Source: Daily Mail
The Qatar World Cup chief executive said 'death is a part of life' in response to the tragic death of yet another migrant worker who has died at a training site.
Qatar had come under increasing scrutiny by human rights groups since being awarded World Cup hosting rights in 2010 over its treatment of migrant workers,
Nasser Al Khater, Chief Executive of the 2022 World Cup in Doha, confirmed the death of the worker, without providing specifics. He offered condolences to his family.
The worker was identified by the onsite crew as Alex, a man from the Philippines. He reportedly slipped off a ramp while walking alongside a forklift and fell against concrete. Medics responded to the scene, but Alex could not be saved.
Qatari officials said they have launched a workplace safety investigation into his death.
'Death is a natural part of life, whether it's at work, whether it's in your sleep,' Khater said, voicing disappointment at journalists' questions about the report.
'We're in the middle of a World Cup. And we have a successful World Cup. And this is something you want to talk about right now?' he said.
Online sports publication The Athletic reported on Wednesday that the Filipino worker was contracted to fix lights in a car park at the Sealine Resort, the training site of the Saudi national team. He died after he 'slipped off a ramp while walking alongside the vehicle and fell headfirst against concrete'.
Citing multiple unnamed sources, the report said the accident occurred during the World Cup, but did not specify when.
This is yet another tragic death to add to Qatar's grim treatment of migrant workers. It's thought that there could be as many as 6,500 migrants who have died while working on Qatar World Cup infrastructure.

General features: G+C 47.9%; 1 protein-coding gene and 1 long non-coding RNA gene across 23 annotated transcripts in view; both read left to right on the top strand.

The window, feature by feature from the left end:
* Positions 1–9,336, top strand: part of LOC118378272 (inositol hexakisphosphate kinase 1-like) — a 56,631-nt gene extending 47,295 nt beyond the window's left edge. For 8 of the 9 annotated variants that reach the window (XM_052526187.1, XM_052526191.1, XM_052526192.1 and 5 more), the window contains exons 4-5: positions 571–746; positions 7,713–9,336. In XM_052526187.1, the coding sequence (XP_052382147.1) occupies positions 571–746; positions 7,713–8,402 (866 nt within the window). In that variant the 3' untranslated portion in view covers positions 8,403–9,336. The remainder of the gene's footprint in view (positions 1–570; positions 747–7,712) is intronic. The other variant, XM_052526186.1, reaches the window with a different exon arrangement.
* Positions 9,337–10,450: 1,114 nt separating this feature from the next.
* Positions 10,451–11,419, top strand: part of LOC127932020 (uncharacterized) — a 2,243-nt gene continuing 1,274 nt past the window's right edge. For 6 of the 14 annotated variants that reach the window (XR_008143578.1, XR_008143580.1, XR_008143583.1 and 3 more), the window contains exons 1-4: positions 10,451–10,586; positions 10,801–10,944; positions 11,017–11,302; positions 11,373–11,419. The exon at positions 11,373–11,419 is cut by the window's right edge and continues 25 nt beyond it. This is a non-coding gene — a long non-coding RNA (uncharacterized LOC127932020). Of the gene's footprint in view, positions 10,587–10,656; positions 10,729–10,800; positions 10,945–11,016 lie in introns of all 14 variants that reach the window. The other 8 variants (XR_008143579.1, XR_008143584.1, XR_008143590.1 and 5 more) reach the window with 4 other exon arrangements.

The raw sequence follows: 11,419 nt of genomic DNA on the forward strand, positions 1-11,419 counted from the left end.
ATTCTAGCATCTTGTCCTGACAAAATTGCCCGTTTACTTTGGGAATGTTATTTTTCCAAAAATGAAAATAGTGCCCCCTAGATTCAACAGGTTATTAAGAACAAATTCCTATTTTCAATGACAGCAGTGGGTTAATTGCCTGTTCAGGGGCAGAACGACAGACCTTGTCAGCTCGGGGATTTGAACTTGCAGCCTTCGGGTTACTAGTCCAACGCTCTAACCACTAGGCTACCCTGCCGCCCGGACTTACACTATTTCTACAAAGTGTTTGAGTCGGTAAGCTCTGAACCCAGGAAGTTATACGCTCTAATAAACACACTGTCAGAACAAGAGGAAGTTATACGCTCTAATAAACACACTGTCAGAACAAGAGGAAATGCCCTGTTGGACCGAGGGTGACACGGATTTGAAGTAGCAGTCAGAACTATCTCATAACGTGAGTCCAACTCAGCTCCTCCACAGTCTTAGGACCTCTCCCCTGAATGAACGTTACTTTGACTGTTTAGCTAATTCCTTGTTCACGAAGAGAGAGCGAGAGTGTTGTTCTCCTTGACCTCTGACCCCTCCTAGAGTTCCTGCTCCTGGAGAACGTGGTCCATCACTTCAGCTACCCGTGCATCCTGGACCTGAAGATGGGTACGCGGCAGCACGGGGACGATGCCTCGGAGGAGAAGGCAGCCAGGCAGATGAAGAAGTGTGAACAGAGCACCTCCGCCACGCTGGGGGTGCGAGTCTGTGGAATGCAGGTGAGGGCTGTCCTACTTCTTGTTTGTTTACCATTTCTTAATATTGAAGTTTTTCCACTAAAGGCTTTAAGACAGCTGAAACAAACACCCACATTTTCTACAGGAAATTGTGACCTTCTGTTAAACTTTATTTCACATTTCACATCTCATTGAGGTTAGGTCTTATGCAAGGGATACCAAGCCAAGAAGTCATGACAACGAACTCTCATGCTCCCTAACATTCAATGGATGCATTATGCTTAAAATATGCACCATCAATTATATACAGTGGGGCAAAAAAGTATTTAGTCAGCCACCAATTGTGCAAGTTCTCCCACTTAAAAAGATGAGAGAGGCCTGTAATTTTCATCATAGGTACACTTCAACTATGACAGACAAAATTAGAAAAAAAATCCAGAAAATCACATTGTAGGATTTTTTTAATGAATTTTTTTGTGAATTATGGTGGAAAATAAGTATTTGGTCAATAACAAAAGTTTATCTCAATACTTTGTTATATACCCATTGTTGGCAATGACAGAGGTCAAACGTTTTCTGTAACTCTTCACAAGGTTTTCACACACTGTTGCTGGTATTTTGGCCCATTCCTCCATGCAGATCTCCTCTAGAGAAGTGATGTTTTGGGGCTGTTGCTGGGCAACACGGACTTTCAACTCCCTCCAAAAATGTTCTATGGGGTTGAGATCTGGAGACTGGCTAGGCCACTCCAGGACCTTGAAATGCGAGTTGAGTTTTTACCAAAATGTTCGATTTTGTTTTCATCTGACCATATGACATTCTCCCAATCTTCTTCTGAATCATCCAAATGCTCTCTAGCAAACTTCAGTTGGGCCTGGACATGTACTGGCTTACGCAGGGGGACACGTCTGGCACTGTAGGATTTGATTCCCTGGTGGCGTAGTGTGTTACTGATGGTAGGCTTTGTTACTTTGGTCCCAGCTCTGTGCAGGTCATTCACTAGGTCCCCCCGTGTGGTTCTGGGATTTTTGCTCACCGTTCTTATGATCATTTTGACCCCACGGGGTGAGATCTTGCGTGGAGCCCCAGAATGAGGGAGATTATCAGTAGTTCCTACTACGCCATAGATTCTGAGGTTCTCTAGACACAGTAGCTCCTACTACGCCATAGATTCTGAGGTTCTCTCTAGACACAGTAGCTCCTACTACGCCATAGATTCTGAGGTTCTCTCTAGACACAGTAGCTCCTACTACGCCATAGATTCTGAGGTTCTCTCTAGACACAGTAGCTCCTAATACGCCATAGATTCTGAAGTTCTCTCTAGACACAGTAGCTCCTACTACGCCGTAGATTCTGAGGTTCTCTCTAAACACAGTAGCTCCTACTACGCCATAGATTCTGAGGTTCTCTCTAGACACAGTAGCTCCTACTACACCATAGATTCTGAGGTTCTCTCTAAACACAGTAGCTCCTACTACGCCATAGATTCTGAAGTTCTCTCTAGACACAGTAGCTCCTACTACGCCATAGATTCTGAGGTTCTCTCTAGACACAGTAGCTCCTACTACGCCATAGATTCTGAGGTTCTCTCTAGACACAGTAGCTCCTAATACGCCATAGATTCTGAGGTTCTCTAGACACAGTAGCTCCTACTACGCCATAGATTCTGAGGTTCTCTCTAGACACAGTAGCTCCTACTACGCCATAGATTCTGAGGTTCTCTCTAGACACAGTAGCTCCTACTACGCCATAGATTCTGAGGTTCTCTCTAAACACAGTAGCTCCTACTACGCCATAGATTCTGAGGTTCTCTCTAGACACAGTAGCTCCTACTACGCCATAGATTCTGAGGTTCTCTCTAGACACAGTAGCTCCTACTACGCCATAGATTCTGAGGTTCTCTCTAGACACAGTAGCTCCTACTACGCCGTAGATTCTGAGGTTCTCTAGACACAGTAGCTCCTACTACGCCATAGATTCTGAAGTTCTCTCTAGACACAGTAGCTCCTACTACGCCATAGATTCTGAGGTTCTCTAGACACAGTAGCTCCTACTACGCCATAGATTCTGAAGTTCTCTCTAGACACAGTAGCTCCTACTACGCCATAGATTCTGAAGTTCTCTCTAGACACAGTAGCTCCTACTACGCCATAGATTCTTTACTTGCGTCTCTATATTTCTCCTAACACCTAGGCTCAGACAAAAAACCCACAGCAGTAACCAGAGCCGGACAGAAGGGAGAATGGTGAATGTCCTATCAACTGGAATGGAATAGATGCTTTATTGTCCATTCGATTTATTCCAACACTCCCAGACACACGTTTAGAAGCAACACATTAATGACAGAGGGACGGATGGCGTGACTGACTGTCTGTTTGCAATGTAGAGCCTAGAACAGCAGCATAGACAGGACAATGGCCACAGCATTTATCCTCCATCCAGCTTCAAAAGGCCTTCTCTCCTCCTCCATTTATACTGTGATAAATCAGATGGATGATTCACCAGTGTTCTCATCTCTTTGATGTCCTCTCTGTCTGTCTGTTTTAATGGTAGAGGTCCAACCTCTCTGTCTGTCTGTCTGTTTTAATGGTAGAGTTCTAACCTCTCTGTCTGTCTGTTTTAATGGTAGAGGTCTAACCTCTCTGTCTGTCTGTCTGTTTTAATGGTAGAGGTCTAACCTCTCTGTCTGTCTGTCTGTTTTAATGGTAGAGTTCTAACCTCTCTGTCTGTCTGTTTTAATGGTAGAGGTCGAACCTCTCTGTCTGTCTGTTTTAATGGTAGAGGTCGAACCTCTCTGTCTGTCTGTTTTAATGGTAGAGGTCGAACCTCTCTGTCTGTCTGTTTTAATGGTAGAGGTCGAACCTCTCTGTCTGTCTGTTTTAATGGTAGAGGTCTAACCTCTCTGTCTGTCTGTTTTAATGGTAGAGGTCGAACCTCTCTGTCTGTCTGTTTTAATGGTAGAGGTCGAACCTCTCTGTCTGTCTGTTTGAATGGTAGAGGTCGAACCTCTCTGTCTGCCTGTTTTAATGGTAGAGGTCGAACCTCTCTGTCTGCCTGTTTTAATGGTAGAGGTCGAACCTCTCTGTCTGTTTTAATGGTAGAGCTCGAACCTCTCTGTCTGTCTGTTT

Qatar's officials previously only admitted to three of the deaths.
But last week, Hassan Al-Thawadi - the Qatari official responsible for delivery of the World Cup - told Piers Morgan Uncensored that at least 400 had died.
'The estimate is around 400,' Mr. Al-Thawadi said. 'Between 400 and 500. I don't have the precise number, that is something that is being discussed.
In a statement following the news of the most recent death, a Qatari government official said: 'If the investigation concludes that safety protocols were not followed, the company will be subject to legal action and severe financial penalties,'
'The rate of work-related accidents has consistently declined in Qatar since strict health and safety standards were introduced and enforcement has been stepped up,' the official claimed.
Qatar had come under increasing scrutiny by human rights groups since being awarded World Cup hosting rights in 2010 over its treatment of migrant workers, who account for the majority of the Gulf Arab state's population.
The tournament, the first to be held in the Middle East where other countries have also faced criticism over migrant workers' rights, has been mired in controversy with some soccer stars and European officials criticizing Qatar's human rights record, including on labor, LGBT+ and women's rights.
Qatar's World Cup organizers, the Supreme Committee for Delivery and Legacy, said in a statement that it was not involved in the Qatari investigation as 'the deceased [was] working as a contractor, not under the remit of the SC [Supreme Committee]'.
The number of work-related deaths in Qatar is in dispute.
The Guardian reported last year that at least 6,500 migrant workers - many of them working on World Cup projects - had died in Qatar since it won the right to stage the event, according to the paper's calculations from official records.
In response, Qatar said the number of deaths was proportionate to the size of the migrant workforce, and included many non-manual workers, adding that every life lost was a tragedy.